Restoring American Credibility
Last December, I wrote in these pages:
"The passage of UN Security Council Resolution 1441 notwithstanding, a significant 'trust deficit' remains between the United States and other major powers over the question of Iraq. The administration must openly deal with this problem, not ignore its existence. A willingness to engage our partners and assuage their concerns is a pragmatic gesture worth making."
In the conduct of foreign affairs, there are several types of credibility. The Administration, to its credit, has dealt with one challenge to American credibility by demonstrating the willingness of the United States to use decisive and overwhelming military force to eliminate threats to its security. However, with two other types of credibility--credibility of assessment and credibility of commitments--the gap has widened further. The inability of American forces to locate either significant stockpiles of Iraqi WMD or to uncover the infrastructure of a WMD program, more than two months after the war, has damaged the credibility of the claims put forth by the administration. Meanwhile, the lack of real progress in Afghanistan, the fact that neither the Taliban nor Al-Qaeda have been completely neutralized and that progress in postwar reconstruction has been so limited raises questions about America's commitment to revitalize failing states once active combat operations have ceased.
Not surprisingly, therefore, a number of senior foreign officials who have visited Washington in the past month have expressed increasing skepticism about the validity of U.S. claims and the sincerity of American intentions. To take but two examples: Dimitry Rogozin, chair of the Russian Duma's international affairs committee, has resurrected his proposal that a joint U.S.-Russian team of experts be formed to assess whether North Korea has truly crossed the nuclear threshold (while some of his parliamentary colleagues question whether U.S. intelligence reports about Iran's nuclear program can be trusted if similar reports about Iraq have proven to be less than accurate). George Iacovou, foreign minister of Cyprus, wonders aloud why Cypriots should trust the promises of the international community that it will provide the necessary assistance to help implement a peace plan when, in the case of Afghanistan, much was promised but little has been delivered--a question which is quietly echoed by leaders elsewhere in the Near East.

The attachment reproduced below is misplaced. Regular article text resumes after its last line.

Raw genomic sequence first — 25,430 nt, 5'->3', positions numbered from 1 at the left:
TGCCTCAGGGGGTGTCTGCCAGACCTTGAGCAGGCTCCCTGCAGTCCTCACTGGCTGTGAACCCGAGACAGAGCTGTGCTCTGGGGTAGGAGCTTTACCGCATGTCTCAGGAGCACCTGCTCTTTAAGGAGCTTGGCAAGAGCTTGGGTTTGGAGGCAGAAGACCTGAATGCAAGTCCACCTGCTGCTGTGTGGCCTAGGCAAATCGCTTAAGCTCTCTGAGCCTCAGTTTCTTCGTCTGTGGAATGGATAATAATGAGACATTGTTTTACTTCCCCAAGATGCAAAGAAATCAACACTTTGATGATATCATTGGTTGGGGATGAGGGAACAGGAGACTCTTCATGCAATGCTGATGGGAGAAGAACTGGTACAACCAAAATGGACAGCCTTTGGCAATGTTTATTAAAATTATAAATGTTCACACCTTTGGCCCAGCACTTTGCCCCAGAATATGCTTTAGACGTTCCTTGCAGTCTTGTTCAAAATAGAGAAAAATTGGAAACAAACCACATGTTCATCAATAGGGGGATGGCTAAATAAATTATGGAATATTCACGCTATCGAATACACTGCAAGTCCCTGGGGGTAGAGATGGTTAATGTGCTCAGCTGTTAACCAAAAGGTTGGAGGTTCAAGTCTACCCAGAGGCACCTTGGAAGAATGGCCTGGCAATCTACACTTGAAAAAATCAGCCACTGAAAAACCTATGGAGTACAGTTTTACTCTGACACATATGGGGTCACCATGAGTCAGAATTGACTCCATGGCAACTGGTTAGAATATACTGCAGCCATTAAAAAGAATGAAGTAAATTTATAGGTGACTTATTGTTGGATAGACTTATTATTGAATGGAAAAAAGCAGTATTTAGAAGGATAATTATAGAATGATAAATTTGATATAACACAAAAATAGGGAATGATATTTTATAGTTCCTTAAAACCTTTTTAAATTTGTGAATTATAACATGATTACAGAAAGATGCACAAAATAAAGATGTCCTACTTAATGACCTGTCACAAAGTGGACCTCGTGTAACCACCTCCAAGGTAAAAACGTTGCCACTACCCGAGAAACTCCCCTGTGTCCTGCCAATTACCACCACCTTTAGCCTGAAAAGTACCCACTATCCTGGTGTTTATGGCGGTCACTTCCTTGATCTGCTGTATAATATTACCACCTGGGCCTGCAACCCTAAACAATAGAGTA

Rallying coalitions to deal with potential threats such as North Korea and to implement solutions to volatile conflicts (such as the Middle East peace plan) requires that other countries believe that American assessments and promises are credible. This is especially critical if the United States expects other states to contribute personnel and funds for such operations.
Much now depends on how British Prime Minister Tony Blair and Australian Prime Minister John Howard handle political fallout from parliamentary efforts to assess whether intelligence reports on Iraq's WMD program were overblown. British Foreign Minister Jack Straw has described the UK's second weapons dossier "an embarrassment" for Tony Blair's cabinet, while a recent poll suggests that a growing number of Britons are now less likely to trust Blair's assessments on other issues due to a perceived credibility gap on Iraq. It is true that Howard, on the other hand, has received a boost from the war, with most Australians now supporting his decision to commit forces as part of the coalition--but Australia has also largely withdrawn from continuing participation in the mission in Iraq. Blair has no such cushion, and as British soldiers also continue to be killed or wounded in Iraq, he will find himself under increasing political pressure to make clear why it was in the national interest to commit British forces to toppling Saddam Hussein.
Indeed, Blair's political future should be of utmost concern to the Bush Administration. If Blair is weakened (or even forced from office, although that is, as of now, an unlikely possibility), it will be a major blow to the standing of the Bush Administration, and lessen the possibility that, in the future, other key allied governments will be willing to give carte blanche to American assessments about what constitutes threats to the common good. This creates a real risk that the United States will become increasingly isolated as it attempts to cope with other challenges, as political leaders in other countries decide that it is not worth the risk to accept U.S. claims at face value.
Why American credibility also matters is because the United States does not have the resources to cope with all of the challenges that menace its security. The Cold War burden-sharing model, with Europe and East Asia functioning as the bankers to America as security provider, is breaking down. The continuing appreciation of the euro against the dollar (now hovering in the 1.15 euro to the dollar range) and United Bank of Switzerland's assessment of a weaker dollar for the next several years are two signs that the flow of inexpensive capital to the United States to finance its deficits may be slowing down.
All of this points to the need for the administration to begin a robust campaign to rebuild consensus among our major allies and partners. Ambassador Levitte made an important point last week when he observed: